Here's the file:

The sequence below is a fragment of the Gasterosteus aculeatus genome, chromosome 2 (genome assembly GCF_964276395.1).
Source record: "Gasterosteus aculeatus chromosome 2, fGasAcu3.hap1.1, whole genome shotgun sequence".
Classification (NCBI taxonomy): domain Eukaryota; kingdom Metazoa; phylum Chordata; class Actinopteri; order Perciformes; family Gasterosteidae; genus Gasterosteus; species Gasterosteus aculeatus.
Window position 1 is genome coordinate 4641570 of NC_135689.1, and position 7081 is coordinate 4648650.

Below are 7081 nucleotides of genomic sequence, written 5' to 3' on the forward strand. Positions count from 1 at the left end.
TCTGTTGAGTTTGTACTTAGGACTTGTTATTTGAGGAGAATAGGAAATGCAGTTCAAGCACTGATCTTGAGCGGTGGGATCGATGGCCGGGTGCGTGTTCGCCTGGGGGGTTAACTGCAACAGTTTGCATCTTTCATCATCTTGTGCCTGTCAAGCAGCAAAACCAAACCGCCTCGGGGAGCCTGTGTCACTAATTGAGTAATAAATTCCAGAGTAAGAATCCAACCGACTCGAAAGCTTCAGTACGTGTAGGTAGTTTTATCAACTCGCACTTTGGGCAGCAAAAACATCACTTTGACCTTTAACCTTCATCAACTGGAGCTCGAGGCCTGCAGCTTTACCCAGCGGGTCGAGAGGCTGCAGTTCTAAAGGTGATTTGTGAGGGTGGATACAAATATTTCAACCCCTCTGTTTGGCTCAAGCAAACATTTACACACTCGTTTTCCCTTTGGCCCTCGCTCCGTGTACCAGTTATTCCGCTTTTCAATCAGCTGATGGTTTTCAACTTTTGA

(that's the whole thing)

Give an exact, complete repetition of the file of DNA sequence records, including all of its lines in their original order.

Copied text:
The sequence below is a fragment of the Gasterosteus aculeatus genome, chromosome 2 (genome assembly GCF_964276395.1).
Source record: "Gasterosteus aculeatus chromosome 2, fGasAcu3.hap1.1, whole genome shotgun sequence".
Classification (NCBI taxonomy): domain Eukaryota; kingdom Metazoa; phylum Chordata; class Actinopteri; order Perciformes; family Gasterosteidae; genus Gasterosteus; species Gasterosteus aculeatus.
Window position 1 is genome coordinate 4641570 of NC_135689.1, and position 7081 is coordinate 4648650.

Below are 7081 nucleotides of genomic sequence, written 5' to 3' on the forward strand. Positions count from 1 at the left end.
TCTGTTGAGTTTGTACTTAGGACTTGTTATTTGAGGAGAATAGGAAATGCAGTTCAAGCACTGATCTTGAGCGGTGGGATCGATGGCCGGGTGCGTGTTCGCCTGGGGGGTTAACTGCAACAGTTTGCATCTTTCATCATCTTGTGCCTGTCAAGCAGCAAAACCAAACCGCCTCGGGGAGCCTGTGTCACTAATTGAGTAATAAATTCCAGAGTAAGAATCCAACCGACTCGAAAGCTTCAGTACGTGTAGGTAGTTTTATCAACTCGCACTTTGGGCAGCAAAAACATCACTTTGACCTTTAACCTTCATCAACTGGAGCTCGAGGCCTGCAGCTTTACCCAGCGGGTCGAGAGGCTGCAGTTCTAAAGGTGATTTGTGAGGGTGGATACAAATATTTCAACCCCTCTGTTTGGCTCAAGCAAACATTTACACACTCGTTTTCCCTTTGGCCCTCGCTCCGTGTACCAGTTATTCCGCTTTTCAATCAGCTGATGGTTTTCAACTTTTGA